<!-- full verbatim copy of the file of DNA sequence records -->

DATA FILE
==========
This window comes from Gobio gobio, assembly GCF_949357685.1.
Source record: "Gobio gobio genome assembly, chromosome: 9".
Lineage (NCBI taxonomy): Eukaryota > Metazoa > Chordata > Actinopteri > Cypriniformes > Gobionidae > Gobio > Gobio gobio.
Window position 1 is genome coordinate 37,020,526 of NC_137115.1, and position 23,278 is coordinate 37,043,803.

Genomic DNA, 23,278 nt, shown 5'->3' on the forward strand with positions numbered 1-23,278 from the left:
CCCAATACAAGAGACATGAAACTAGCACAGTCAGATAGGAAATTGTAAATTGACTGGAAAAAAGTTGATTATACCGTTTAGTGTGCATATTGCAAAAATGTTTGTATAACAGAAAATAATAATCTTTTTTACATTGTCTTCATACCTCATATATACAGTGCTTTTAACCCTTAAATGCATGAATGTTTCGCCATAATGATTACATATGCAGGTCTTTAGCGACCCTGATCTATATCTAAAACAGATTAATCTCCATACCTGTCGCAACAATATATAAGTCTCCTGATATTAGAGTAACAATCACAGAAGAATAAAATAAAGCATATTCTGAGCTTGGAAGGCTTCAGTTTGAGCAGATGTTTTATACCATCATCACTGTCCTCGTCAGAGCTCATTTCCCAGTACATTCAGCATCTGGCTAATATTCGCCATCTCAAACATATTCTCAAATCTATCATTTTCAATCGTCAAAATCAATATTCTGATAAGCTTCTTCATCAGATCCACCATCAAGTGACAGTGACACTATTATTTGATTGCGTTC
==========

This window comes from Gobio gobio, assembly GCF_949357685.1.
Source record: "Gobio gobio genome assembly, chromosome: 9".
Lineage (NCBI taxonomy): Eukaryota > Metazoa > Chordata > Actinopteri > Cypriniformes > Gobionidae > Gobio > Gobio gobio.
Window position 1 is genome coordinate 37,020,526 of NC_137115.1, and position 23,278 is coordinate 37,043,803.

Genomic DNA, 23,278 nt, shown 5'->3' on the forward strand with positions numbered 1-23,278 from the left:
CCCAATACAAGAGACATGAAACTAGCACAGTCAGATAGGAAATTGTAAATTGACTGGAAAAAAGTTGATTATACCGTTTAGTGTGCATATTGCAAAAATGTTTGTATAACAGAAAATAATAATCTTTTTTACATTGTCTTCATACCTCATATATACAGTGCTTTTAACCCTTAAATGCATGAATGTTTCGCCATAATGATTACATATGCAGGTCTTTAGCGACCCTGATCTATATCTAAAACAGATTAATCTCCATACCTGTCGCAACAATATATAAGTCTCCTGATATTAGAGTAACAATCACAGAAGAATAAAATAAAGCATATTCTGAGCTTGGAAGGCTTCAGTTTGAGCAGATGTTTTATACCATCATCACTGTCCTCGTCAGAGCTCATTTCCCAGTACATTCAGCATCTGGCTAATATTCGCCATCTCAAACATATTCTCAAATCTATCATTTTCAATCGTCAAAATCAATATTCTGATAAGCTTCTTCATCAGATCCACCATCAAGTGACAGTGACACTATTATTTGATTGCGTTC